Treatment of type 2 diabetes in primary health care: A drug utilization study

Dolores Mino-León, Albert Figueras, Dante Amato, Joan Ramon Laporte

Research output: Contribution to journalArticleResearchpeer-review

11 Citations (Scopus)

Abstract

BACKGROUND: Metabolic control in type 2 diabetes depends on patient adherence to therapy. Quantitative consumption data do not supply information regarding the appropriate use of medicine. Drug utilization studies are useful to identify treatment adherence problems and, thus, design interventions to improve drug use. OBJECTIVE: To describe the treatment and outcome in terms of degree of metabolic control in these patients, assess the agreement between the doses of antidiabetic drugs reported by the patient and those written in the medical record, and describe the drug utilization characteristics in relation to the standards of care. METHODS: This drug utilization study was conducted in primary care centers in Barcelona, Spain. Consecutive patients with type 2 diabetes attending a follow-up visit were interviewed regarding lifestyle, diet, glycosylated hemoglobin level, and treatment. Concordance between the information obtained through medical records and patient interviews was analyzed. RESULTS: Metabolic control was deficient in 73 (40%), acceptable in 50 (28%), and good in 58 (32%) of the 181 patients with available information. For 38 (19%) patients, there was disagreement between the dose of the antidiabetic drug reported by the patient and that written in the medical record. For 83 (41%) patients, the treatment in the medical history was in agreement with published standards. CONCLUSIONS: Identification of disagreement between standards of care and clinical practice in type 2 diabetes management is the basis to improve drug utilization and achieve better metabolic control in these patients.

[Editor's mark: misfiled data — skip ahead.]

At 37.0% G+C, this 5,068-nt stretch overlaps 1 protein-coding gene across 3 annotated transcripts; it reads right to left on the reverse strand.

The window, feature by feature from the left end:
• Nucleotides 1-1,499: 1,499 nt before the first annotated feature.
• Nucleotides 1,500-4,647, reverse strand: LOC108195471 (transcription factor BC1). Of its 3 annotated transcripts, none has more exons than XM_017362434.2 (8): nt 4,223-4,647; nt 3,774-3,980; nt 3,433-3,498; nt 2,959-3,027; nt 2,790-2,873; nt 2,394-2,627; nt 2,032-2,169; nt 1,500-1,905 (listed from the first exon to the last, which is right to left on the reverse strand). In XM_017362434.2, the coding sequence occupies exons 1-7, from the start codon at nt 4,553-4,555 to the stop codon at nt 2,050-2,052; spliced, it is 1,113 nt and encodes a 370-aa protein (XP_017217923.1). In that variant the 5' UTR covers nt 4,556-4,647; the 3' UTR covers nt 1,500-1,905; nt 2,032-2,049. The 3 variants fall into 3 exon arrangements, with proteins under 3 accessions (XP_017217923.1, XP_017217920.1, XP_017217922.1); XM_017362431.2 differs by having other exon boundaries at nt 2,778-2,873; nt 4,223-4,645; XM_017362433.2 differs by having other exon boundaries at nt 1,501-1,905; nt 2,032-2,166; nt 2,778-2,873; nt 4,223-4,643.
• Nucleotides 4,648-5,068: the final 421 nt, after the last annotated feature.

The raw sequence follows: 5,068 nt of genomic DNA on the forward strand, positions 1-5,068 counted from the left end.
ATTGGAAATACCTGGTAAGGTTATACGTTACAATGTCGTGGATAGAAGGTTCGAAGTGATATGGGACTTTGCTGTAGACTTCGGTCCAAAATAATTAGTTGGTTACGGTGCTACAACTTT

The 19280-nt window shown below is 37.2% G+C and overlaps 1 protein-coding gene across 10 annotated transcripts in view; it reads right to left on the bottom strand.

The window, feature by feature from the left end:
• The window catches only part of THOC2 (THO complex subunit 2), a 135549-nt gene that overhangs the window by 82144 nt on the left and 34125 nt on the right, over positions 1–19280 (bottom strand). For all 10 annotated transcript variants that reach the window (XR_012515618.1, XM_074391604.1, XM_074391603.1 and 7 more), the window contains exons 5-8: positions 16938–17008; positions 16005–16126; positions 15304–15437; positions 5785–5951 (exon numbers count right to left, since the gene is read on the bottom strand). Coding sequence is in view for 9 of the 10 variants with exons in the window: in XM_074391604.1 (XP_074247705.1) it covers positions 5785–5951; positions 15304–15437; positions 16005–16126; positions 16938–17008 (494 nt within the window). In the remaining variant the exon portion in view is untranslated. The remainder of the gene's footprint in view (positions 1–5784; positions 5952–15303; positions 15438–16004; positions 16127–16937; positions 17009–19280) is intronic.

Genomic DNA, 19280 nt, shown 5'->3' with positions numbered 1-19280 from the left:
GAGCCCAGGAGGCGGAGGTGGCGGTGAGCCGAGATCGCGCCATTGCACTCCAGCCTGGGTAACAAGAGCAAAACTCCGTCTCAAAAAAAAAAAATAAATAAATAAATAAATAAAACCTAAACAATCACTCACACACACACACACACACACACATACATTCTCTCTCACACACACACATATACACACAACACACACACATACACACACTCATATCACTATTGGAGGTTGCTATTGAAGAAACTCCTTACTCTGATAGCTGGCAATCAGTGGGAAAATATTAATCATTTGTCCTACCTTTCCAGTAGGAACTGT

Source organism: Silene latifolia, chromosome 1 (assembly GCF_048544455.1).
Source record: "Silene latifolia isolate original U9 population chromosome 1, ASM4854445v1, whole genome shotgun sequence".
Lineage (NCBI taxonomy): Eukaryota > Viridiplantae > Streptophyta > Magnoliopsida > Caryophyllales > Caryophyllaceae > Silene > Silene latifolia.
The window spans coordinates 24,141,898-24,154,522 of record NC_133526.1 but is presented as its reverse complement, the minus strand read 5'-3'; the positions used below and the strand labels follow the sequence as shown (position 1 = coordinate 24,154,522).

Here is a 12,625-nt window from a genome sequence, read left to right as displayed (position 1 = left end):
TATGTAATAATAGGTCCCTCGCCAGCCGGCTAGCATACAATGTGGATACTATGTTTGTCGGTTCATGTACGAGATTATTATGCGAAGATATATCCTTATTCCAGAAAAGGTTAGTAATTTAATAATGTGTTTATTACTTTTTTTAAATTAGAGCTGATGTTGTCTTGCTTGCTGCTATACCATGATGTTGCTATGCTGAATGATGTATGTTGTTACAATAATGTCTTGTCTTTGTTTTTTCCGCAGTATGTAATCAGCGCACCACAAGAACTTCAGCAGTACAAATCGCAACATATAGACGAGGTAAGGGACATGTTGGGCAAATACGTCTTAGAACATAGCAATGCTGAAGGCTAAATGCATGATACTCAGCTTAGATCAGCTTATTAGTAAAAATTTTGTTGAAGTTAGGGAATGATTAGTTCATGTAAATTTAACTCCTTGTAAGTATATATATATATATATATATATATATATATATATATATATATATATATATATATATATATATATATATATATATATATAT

Original languageEnglish
Pages (from-to)441-445
JournalAnnals of Pharmacotherapy
Volume39
DOIs
Publication statusPublished - 1 Mar 2005

Keywords

  • Adherence
  • Metabolic control
  • Oral hypoglycemic drugs
  • Type 2 diabetes

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